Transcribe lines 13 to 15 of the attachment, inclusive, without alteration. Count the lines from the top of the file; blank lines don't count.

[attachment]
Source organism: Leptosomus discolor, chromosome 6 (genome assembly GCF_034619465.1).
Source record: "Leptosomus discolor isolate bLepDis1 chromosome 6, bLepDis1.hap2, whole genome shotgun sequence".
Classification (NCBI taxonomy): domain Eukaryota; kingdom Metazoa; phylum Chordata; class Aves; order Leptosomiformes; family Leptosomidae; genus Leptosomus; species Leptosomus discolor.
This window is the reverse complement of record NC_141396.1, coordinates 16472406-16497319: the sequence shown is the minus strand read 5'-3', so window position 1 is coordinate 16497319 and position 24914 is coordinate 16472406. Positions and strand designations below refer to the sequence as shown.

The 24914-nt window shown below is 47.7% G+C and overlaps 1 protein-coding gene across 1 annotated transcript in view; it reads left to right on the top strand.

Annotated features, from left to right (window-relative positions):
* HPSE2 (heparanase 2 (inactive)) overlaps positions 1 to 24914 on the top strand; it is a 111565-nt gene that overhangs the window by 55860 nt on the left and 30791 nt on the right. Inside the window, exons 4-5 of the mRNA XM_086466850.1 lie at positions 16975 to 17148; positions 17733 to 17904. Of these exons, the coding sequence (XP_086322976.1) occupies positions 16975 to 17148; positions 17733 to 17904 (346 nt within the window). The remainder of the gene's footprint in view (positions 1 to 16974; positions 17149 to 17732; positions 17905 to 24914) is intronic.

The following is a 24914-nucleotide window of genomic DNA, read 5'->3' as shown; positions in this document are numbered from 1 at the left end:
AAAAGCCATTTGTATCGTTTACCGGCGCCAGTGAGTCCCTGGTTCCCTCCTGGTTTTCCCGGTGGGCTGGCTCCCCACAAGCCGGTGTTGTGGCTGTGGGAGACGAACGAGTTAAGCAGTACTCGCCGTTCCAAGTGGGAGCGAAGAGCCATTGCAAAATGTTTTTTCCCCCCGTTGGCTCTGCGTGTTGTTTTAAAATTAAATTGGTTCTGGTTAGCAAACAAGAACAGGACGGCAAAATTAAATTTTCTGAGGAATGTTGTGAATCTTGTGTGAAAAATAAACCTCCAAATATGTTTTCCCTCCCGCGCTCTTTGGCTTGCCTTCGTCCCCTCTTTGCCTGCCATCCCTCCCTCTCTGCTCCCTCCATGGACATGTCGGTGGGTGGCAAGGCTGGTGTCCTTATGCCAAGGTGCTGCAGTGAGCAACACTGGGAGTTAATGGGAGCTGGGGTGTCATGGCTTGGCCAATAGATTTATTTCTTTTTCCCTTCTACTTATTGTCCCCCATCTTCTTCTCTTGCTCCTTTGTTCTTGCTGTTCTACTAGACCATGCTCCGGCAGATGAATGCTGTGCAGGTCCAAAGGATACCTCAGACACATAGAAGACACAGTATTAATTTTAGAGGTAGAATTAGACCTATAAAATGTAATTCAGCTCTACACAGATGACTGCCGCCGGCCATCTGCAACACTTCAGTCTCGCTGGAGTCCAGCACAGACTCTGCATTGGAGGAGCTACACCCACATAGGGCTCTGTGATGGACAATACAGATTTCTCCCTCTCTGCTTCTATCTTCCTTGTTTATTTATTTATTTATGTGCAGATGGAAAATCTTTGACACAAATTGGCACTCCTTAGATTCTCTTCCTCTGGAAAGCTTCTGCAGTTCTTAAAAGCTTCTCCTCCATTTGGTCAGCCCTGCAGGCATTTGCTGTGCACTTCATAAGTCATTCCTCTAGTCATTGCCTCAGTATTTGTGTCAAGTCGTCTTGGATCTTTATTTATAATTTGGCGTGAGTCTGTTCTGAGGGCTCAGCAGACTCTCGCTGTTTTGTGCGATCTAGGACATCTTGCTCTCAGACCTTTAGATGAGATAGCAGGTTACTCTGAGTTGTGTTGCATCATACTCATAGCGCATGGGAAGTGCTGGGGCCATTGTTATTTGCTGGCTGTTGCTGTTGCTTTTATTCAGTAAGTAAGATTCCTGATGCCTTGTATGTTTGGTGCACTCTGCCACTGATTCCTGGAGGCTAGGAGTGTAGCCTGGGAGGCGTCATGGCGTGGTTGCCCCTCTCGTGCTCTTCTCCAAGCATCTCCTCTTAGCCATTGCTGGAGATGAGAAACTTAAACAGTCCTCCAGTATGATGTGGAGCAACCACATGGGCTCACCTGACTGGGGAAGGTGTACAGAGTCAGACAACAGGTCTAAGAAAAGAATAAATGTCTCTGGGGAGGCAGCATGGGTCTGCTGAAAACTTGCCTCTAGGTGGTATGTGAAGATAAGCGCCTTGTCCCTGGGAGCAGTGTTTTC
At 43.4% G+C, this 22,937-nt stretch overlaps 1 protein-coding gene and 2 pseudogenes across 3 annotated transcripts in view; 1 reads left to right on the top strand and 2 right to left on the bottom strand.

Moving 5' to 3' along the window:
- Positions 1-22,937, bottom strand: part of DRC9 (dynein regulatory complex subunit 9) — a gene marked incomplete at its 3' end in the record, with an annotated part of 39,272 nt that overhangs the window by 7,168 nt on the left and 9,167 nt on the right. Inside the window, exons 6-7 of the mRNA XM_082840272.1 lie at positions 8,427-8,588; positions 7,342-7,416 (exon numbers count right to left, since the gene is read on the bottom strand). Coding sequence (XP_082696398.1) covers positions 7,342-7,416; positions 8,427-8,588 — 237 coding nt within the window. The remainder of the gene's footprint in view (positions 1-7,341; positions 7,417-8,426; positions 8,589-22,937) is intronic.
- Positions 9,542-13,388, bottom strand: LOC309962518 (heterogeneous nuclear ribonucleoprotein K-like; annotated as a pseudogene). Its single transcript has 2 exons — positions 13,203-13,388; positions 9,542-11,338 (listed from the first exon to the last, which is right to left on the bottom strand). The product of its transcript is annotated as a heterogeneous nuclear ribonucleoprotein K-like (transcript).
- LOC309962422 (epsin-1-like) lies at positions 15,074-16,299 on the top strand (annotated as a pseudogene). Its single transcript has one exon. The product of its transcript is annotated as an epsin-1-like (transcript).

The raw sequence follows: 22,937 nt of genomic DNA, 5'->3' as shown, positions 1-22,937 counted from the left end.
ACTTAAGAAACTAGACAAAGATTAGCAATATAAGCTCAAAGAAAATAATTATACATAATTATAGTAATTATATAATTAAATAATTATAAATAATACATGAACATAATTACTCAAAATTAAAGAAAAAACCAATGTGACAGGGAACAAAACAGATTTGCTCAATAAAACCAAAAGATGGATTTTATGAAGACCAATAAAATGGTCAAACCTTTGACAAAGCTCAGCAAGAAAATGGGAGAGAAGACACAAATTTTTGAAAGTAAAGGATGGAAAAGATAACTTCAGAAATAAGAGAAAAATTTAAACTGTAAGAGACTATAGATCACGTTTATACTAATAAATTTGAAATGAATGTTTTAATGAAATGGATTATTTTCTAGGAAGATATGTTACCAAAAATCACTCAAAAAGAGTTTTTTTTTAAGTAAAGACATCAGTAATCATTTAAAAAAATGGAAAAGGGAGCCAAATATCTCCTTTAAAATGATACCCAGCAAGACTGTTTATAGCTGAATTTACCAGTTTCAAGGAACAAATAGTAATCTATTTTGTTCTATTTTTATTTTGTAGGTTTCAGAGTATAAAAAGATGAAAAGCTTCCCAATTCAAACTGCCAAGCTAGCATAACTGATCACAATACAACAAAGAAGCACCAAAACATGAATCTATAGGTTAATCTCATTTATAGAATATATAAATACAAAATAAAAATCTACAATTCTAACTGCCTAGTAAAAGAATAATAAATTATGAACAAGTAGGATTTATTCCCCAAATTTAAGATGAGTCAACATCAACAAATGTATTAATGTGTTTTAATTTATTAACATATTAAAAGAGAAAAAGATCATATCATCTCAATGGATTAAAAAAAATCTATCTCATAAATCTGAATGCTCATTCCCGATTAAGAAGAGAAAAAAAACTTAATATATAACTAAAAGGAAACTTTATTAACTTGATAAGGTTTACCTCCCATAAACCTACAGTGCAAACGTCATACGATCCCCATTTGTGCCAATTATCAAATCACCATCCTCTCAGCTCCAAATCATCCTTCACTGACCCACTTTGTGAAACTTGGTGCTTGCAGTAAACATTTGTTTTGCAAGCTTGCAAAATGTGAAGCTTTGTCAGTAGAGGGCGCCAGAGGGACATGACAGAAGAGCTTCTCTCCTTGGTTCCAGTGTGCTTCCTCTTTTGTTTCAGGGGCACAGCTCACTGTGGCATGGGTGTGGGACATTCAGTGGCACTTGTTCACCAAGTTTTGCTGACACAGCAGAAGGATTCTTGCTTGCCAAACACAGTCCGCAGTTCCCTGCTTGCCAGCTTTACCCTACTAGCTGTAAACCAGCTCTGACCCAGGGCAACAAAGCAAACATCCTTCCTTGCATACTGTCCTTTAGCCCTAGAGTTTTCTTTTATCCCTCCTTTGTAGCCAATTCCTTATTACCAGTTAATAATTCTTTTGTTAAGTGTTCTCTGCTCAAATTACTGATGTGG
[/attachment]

- Positions 9,542-13,388, bottom strand: LOC309962518 (heterogeneous nuclear ribonucleoprotein K-like; annotated as a pseudogene). Its single transcript has 2 exons — positions 13,203-13,388; positions 9,542-11,338 (listed from the first exon to the last, which is right to left on the bottom strand). The product of its transcript is annotated as a heterogeneous nuclear ribonucleoprotein K-like (transcript).
- LOC309962422 (epsin-1-like) lies at positions 15,074-16,299 on the top strand (annotated as a pseudogene). Its single transcript has one exon. The product of its transcript is annotated as an epsin-1-like (transcript).

The raw sequence follows: 22,937 nt of genomic DNA, 5'->3' as shown, positions 1-22,937 counted from the left end.